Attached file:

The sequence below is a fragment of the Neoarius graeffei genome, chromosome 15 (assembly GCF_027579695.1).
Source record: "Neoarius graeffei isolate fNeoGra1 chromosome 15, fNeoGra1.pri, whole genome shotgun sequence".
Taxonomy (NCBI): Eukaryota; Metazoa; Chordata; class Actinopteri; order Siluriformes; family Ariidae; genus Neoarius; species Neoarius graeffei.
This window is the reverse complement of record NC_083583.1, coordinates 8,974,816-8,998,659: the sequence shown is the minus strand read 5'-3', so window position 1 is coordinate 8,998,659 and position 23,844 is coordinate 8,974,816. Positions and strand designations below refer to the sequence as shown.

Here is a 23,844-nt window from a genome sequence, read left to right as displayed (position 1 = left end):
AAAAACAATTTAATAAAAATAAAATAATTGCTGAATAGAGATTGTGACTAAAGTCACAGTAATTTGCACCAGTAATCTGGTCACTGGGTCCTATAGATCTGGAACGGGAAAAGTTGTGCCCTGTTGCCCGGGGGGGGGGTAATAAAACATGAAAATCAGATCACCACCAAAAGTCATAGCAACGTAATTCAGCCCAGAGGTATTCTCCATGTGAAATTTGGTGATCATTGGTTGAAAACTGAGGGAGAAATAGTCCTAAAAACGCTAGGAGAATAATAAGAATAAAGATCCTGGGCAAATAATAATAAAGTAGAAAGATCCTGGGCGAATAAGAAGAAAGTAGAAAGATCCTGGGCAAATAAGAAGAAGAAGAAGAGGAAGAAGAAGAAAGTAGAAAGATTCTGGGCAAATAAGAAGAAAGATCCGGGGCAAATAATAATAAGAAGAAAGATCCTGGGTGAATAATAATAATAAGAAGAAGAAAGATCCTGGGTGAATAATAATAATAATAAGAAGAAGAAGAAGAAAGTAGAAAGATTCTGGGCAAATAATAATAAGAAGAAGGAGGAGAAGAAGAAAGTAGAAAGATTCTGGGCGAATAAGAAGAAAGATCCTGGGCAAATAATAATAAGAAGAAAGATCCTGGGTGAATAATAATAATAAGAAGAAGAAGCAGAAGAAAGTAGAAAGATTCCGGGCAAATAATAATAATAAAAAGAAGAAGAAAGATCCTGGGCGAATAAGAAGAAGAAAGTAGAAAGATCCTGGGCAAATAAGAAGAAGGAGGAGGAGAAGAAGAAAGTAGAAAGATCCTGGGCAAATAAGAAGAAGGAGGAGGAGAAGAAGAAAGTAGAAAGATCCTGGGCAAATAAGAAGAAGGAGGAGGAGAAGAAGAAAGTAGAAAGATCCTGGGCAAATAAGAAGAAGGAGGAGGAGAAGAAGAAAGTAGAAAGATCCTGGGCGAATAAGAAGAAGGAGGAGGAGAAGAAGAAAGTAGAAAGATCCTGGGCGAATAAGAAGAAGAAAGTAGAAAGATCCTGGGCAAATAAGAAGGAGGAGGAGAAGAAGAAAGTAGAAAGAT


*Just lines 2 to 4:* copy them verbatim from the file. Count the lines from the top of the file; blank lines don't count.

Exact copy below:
Source record: "Neoarius graeffei isolate fNeoGra1 chromosome 15, fNeoGra1.pri, whole genome shotgun sequence".
Taxonomy (NCBI): Eukaryota; Metazoa; Chordata; class Actinopteri; order Siluriformes; family Ariidae; genus Neoarius; species Neoarius graeffei.
This window is the reverse complement of record NC_083583.1, coordinates 8,974,816-8,998,659: the sequence shown is the minus strand read 5'-3', so window position 1 is coordinate 8,998,659 and position 23,844 is coordinate 8,974,816. Positions and strand designations below refer to the sequence as shown.